All of these activities will need to be interconnected, networked and managed.
Continue at Science Daily
From year to year, the moon never seems to change. Craters and other formations appear to be permanent now, but the moon didn’t always look like this. Thanks to NASA’s Lunar Reconnaissance Orbiter, we now have a better look at some of the moon’s history.
Agnes Meyer Brandis’ poetic-scientific investigations weave fact, imagination, storytelling and myth, past, present and future. In “THE MOON GOOSE ANALOGUE: Lunar Migration Bird Facility (MGA)” the artist develops a narrative based on Godwin’s The Man in the Moone, in which the protagonist flies to the Moon in a chariot towed by ‘moon geese’. Meyer-Brandis has actualized this concept by raising eleven moon geese with astronauts’ names and imprinting them on herself as goose-mother. They live in a remote Moon analogue operated from a control room within the gallery.
This is the documentation of the project and installation:
THE MOON GOOSE ANALOGUE :
Lunar Migration Bird Facility
The project consists of 3 main elements:
1. The Moon Goose Colony (MGC)
Raising and imprinting eleven moon geese in Italy, ongoing
2. The Moon Analogue
a living space for geese, not-public installation in Italy
3. The Control Room
an installation in a public exhibition space
For further information please have a look at: ffur.de/mga
THE MOON GOOSE ANALOGUE: Lunar Migration Bird Facility
was commissioned by The Arts Catalyst and FACT Liverpool.
In partnership with: Pollinaria
Text and Images via Agnes Meyer Brandis’ website.
“The space elevator will be built about 50 years after everyone stops laughing,” said science fiction writer Arthur C. Clarke, a long time ago.
Today, standing, theoretically, on the cusp of significant breakthroughs in the field of space exploration and the tantalizing prospect of a “Star Trek”, “Star Wars” and “2001: A Space Odyssey”- like scenario, we find ourselves asking what became of an idea so revolutionary it threatened to transform all our lives into something more commonly seen in sci-fi/alien-shooter video games and films – the space elevator!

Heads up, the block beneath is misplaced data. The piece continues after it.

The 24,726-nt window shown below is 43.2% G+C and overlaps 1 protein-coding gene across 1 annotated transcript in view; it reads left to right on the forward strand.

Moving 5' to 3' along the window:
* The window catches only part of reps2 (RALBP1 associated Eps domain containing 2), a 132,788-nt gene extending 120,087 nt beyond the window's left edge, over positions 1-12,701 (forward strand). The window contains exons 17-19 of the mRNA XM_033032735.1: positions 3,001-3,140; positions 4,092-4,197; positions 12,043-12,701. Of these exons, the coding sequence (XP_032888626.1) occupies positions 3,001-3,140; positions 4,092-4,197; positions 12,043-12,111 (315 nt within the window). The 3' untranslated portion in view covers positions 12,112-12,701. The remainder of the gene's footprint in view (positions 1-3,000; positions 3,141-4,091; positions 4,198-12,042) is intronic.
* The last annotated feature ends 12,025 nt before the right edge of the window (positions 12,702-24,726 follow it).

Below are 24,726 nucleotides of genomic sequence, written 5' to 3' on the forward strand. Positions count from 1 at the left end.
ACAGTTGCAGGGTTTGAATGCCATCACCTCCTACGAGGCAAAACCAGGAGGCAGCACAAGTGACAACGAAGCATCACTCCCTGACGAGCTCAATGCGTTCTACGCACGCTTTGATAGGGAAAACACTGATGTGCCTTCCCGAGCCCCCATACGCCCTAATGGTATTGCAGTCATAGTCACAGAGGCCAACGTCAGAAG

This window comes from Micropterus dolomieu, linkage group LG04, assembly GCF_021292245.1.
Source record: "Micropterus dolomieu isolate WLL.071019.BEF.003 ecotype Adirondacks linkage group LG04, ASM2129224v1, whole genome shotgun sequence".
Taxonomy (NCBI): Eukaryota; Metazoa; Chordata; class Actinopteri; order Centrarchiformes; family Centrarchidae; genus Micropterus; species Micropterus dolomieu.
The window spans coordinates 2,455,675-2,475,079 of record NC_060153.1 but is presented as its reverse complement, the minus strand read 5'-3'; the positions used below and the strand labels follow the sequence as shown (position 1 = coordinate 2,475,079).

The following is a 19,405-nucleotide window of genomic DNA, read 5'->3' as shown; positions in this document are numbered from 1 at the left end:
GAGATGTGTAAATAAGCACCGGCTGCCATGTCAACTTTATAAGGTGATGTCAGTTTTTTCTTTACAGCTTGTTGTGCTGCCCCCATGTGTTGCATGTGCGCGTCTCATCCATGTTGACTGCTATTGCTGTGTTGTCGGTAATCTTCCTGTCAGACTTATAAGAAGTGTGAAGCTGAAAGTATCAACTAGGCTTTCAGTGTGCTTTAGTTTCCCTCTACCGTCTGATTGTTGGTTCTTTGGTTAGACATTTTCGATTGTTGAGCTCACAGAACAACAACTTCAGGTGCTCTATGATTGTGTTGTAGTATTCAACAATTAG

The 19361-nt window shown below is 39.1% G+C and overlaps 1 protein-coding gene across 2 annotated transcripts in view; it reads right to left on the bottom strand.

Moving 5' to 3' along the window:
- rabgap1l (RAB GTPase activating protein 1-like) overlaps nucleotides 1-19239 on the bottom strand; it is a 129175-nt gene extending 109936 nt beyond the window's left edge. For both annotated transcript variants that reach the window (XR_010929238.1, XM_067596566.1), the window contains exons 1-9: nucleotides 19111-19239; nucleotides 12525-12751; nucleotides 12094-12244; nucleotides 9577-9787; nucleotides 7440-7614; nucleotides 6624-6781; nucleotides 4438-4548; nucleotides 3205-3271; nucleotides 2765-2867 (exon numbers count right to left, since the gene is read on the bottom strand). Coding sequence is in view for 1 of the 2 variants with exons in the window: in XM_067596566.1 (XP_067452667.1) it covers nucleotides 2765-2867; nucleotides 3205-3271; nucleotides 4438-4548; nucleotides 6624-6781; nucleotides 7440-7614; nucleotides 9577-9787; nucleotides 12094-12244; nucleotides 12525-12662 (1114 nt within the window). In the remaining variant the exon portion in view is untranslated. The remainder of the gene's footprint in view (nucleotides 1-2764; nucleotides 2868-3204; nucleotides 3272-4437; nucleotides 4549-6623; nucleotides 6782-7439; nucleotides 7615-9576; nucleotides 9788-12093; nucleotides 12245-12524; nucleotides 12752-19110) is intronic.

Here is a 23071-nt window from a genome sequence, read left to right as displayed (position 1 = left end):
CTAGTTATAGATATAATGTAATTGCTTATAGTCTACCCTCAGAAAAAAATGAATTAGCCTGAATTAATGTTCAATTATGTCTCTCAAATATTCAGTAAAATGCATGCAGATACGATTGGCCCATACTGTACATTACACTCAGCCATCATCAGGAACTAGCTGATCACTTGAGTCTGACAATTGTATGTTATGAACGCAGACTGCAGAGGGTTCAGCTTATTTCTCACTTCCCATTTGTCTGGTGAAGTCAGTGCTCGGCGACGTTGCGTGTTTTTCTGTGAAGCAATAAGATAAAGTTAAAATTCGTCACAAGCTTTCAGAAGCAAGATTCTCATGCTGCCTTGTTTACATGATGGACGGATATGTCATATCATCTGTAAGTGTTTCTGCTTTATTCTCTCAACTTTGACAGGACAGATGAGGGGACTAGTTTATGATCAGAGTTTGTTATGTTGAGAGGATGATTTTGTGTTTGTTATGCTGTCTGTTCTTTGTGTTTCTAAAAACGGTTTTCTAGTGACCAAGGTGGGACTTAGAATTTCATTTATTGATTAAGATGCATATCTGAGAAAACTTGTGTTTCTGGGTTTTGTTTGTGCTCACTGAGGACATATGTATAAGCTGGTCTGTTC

Written by Chandrashekar Srinivasan. Read at International Business Times
“Nazis on the moon” sounds like a punchline. But it’s actually the premise of the most talked-about feature at this year’s Berlin International Film Festival. The plot of Finnish entry “Iron Sky” revolves around “a group of Nazis who escape to the moon at the end of World War II to plan a new assault,” according to BBC News. “Added to the farce is a US President with more than a passing resemblance to former Alaska governor Sarah Palin, and a navy cruiser called the USS George W Bush.”
The most expensive film in Finnish history, “Iron Sky” has, according to BBCNews, “been hailed by some members of the international press as a sign that Germans are now at peace with their Nazi past.” But some Germans felt less comfortable. “Although I heard that audiences were laughing out loud, in my screening… it wasn’t like that,” Kerstin Sopke of the Associated Press told the BBC.
The film’s director, Timo Vuorensola, doesn’t see it that way either. “No, I absolutely think that’s not what’s it about,” he told The Arty Semite in an email.
I think that Germans have as a people moved away from the times, and have learned perhaps more than any other people in the world the horrors fascism brings, and know that history needs to be respected, but that the Germans living now (other than some very special cases) are not the ones who did the horrors. So they haven’t gotten ‘a peace with Nazi past,’ as BBC strangely words it, but they’ve understood that the current German youth did not do the bad things, thus making it possible to approach the subject with other emotions than the well-known ‘German guilt’. It’s time now to make sure it will never happen again.
Written by Michael Kaminer, The Jewish Daily Forward. Continue HERE
Artist’s conception of a terraformed Mars. Credit: Wikimedia Commons
Paul Scott Anderson at Universe Today: As “we” continue to explore farther out into our solar system and beyond, the question of habitation or colonization inevitably comes up. Manned bases on the Moon or Mars for example, have long been a dream of many. There is a natural desire to explore as far as we can go, and also to extend humanity’s presence on a permanent or at least semi-permanent basis. In order to do this, however, it is necessary to adapt to different extreme environments. On the Moon for example, a colony must be self-sustaining and protect its inhabitants from the airless, harsh environment outside.
Mars, though, is different. While future bases could adapt to the Martian environment as well, there is also the possibility of modifying the surrounding environment instead of just co-existing with it. This is the process of terraforming – essentially trying to tinker with Mars’ atmosphere and environment to make it more Earth-like. Although still a long ways off technologically, terraforming the Red Planet is seen as a future possibility. Perhaps the bigger question is, should we? Continue HERE